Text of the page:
Friday, March 28, 2014

The Bird Year 2014 Month 3... The Ides of March

One of the things that make birding fun is the unexpected. You never really know when you will see a lifer, or when you will get a "to die for" photo.  Sometimes you get a hit, sometimes you dip.

I ended January satisfied that I just had my best month ever as a birder.  I saw almost 60 species including some lifers and photo lifers.  When my first birding trip in February (at Bangkong Kahoy), netted me 12 lifers, I felt I was off to a good start for the month.  I was looking forward to adding several more lifers on my end of the month Zamboanga trip for the Philippine Bird Fest.  But I guess the birding gods wanted to keep me away from Zamboanga.  The Birdfest was originally scheduled last October 2013 but a war broke out in September so it was cancelled and re-scheduled for late February.  After much fixing of my schedules and finally purchasing my tickets, my father was confined.  So I had to cancel.  Suddenly, I recall the song I learned in grade 2 - Don't you go, Don't you go, Zamboanga... I never really understood what that song meant.  But it felt like I was not meant to go there.

 I flew to Coron mid March or the Ides of March as the Romans called it (in the old Roman calendars, this fell between the 13th and the 15th of the month).  It was also the day Julius Ceasar was murdered.  I did not plan to murder anyone (or any bird) of course but I wanted to "shoot" some birds for the BY2014 and for an upcoming photo exhibit.  I scheduled my first birding trip on March 12, with the Blue Eared Kingfisher and the Palawan Hornbill as my main targets. I still didn't have a decent shot of the BEKF and it has not been seen since Yolanda, until the previous week when Ramon Quisumbing was able to photograph not one but two BEKF's.  I have never seen the Palawan Hornbill, but there have been recent sightings.  Prior to 2014, the only photograph on record was taken in Culion by BWP member Cathy Estrada last December 2013.  But the previous week, WBPP fellow Bj Capacite saw and photographed the Hornbill in Capayas, twice!

On the morning of the 12th, I woke up with a ton of things on my to do list so I texted birdguide Erwin Edonga that I will not be going to Capayas that morning and will go the next day instead.  He immediately called back to say that the leafbirds and bulbuls were already in front of his house.  I made a quick decision to go for a short birding trip. I arrived about 7am and off we went. And after a few steps, we see the Blue Eared Kingfisher beside the creek in the property across Erwin's house and it stayed for several minutes as I clicked away.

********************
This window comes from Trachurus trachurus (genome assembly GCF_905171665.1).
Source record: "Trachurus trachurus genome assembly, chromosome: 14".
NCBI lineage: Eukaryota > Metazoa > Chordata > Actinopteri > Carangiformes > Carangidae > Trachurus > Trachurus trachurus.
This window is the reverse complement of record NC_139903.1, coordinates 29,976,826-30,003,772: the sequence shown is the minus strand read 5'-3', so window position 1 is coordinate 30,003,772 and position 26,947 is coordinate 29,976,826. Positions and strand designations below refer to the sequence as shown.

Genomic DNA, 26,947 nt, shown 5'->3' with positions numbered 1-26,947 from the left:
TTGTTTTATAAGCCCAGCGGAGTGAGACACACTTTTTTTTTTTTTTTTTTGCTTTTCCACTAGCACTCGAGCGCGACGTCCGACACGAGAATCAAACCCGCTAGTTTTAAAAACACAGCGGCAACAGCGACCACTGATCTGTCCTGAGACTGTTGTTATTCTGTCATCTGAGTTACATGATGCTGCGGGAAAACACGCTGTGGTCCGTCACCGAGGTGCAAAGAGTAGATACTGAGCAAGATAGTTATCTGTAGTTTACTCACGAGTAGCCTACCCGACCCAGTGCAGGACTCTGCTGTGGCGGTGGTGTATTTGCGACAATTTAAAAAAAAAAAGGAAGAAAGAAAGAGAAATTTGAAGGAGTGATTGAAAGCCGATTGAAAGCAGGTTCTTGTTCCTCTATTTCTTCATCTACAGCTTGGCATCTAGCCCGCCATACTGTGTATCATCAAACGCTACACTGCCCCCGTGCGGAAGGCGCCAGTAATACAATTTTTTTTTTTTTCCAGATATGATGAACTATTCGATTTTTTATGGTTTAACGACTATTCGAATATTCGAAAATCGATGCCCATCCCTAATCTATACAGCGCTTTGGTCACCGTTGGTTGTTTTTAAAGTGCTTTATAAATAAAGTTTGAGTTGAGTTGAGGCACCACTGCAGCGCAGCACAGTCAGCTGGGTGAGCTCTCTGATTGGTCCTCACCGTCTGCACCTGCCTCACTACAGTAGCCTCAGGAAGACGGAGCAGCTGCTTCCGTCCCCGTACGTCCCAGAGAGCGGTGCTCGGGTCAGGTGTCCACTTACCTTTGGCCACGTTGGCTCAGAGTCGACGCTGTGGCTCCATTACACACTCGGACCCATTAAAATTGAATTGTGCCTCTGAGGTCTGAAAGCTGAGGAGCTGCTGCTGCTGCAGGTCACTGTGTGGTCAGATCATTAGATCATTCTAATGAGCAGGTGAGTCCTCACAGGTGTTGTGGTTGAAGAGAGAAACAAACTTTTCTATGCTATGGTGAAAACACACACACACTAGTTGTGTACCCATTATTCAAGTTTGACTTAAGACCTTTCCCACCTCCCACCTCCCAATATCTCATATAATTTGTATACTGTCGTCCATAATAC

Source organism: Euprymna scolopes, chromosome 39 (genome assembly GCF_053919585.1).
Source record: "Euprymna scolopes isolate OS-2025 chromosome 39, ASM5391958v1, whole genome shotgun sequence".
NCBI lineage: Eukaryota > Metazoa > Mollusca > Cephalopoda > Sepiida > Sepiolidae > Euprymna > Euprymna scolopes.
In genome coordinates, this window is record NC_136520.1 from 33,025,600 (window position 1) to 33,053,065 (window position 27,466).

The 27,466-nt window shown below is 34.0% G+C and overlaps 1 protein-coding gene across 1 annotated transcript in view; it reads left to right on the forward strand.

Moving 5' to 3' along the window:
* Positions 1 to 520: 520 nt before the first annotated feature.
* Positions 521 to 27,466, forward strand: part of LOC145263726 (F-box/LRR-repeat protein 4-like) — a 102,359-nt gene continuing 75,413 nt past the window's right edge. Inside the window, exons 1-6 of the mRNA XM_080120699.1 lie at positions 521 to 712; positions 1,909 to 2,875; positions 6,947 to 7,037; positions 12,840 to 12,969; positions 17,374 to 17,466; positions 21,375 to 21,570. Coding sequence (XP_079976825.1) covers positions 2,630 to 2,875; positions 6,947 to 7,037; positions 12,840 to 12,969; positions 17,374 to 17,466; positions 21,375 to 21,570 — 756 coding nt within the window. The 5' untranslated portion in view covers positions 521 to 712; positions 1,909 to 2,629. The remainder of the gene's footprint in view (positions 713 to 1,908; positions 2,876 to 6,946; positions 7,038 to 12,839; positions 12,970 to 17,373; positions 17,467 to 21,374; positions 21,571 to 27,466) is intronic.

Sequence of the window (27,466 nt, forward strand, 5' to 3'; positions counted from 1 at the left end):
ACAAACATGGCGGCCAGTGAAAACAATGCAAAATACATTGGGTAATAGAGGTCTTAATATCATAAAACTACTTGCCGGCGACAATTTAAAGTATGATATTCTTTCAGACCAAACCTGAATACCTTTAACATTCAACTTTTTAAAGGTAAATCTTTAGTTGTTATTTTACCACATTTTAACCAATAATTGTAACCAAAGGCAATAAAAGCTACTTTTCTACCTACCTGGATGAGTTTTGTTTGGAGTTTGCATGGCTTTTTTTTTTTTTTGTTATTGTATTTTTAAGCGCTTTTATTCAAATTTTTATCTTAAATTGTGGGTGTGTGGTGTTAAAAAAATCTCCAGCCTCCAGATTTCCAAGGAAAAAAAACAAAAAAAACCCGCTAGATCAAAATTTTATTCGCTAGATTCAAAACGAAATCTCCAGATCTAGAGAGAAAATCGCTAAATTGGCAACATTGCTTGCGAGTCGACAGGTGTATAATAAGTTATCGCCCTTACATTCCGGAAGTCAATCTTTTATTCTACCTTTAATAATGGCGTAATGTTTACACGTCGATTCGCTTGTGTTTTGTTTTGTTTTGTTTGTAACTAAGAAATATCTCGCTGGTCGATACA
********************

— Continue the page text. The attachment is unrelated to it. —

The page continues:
Blue-eared Kingfisher

After the BEKF finally left, I set out to look for my secondary targets - the male Blue Paradise Flycatcher and the Black Naped Monarch since I still did not have decent shots of these two.  After walking a bit, we again meet the BEKF and after a few minutes of shooting the kingfisher, the male Black-naped Monarch appeared.  It is a skittish bird and all I managed was a few blurry shots.  Posting the best of the lot.

A little further on, we met the male Blue Paradise... it posed for me but unfortunately it was backlit.

Since it was already past nine in the morning, I decided to call it a day and come back the following day for the Hornbill.  On the way out, we met Rudy!  Who of course, posed for me again.  

Ruddy Kingfisher

Four decent captures in two hours of birding wasn't bad so I was excitedly looking forward to the Hornbill the following day.   We had to hike up a small hill early morning. on the way up, I saw two Malkohas perch on a nearby bare Cashew tree but they flew away before I could get a good shot.  We saw two more in the distance on a bare branch but they never came near. I was also hopeful that we will get to see the Blue Headed Racket Tails because it was also seen in that area recently.  But as lucky as I was the day before, I never saw or even heard the Hornbill nor the Kilit. The Malkohas did not get to within photography distance.   Soon it was time to go down the hill.  We heard a Rufous backed Kingfisher and a few minutes later saw a pair of them but they both flew away before I could take any shot. Even, the Common Emerald Dove that I saw the day before and was hoping to photograph this time was a no show. As a consolation, I saw the Lovely Sunbird and the Philippine Cuckoo Dove (but no photos again!).

Later that morning, as I sat in the meeting of the Coron ECAN board, I met an American who was developing a property in Sitio Jolo.  He wanted to put up an organic garden and a birdwatching site.  He got all excited when he found out I was a birder.  We saw each other later that day and he showed me photos of the birds at or near his property.  What caught my attention was a Chinese Egret, photographed just a few days prior.  This is an endangered bird with an estimated 2500 birds left in the world.  I once saw it in Balanga from very far.  And this guy had a close up photo using a 70-300 zoom lens! (shooting auto at that). So I asked permission to visit his property the following day.  

I was there with Anthony, our in-house guide early the following morning.  And for the second day in a row, I dipped. The only saving grace for the day was a raptor that was later identified as an immature White Bellied Sea Eagle. Although my new American friend insists that it is an Osprey.

Immature White Bellied Sea Eagle

And that is what makes birding fun, you never know when or what you will see.... I guess, just like Julius Ceasar when he went to the Roman Senate on the Ides of March.  But then again, that did not end happily for him...

Still, the month is not over yet so who knows...

1 comment:

  1. Everytime I read your posts and see your pictures I want to go back to Coron!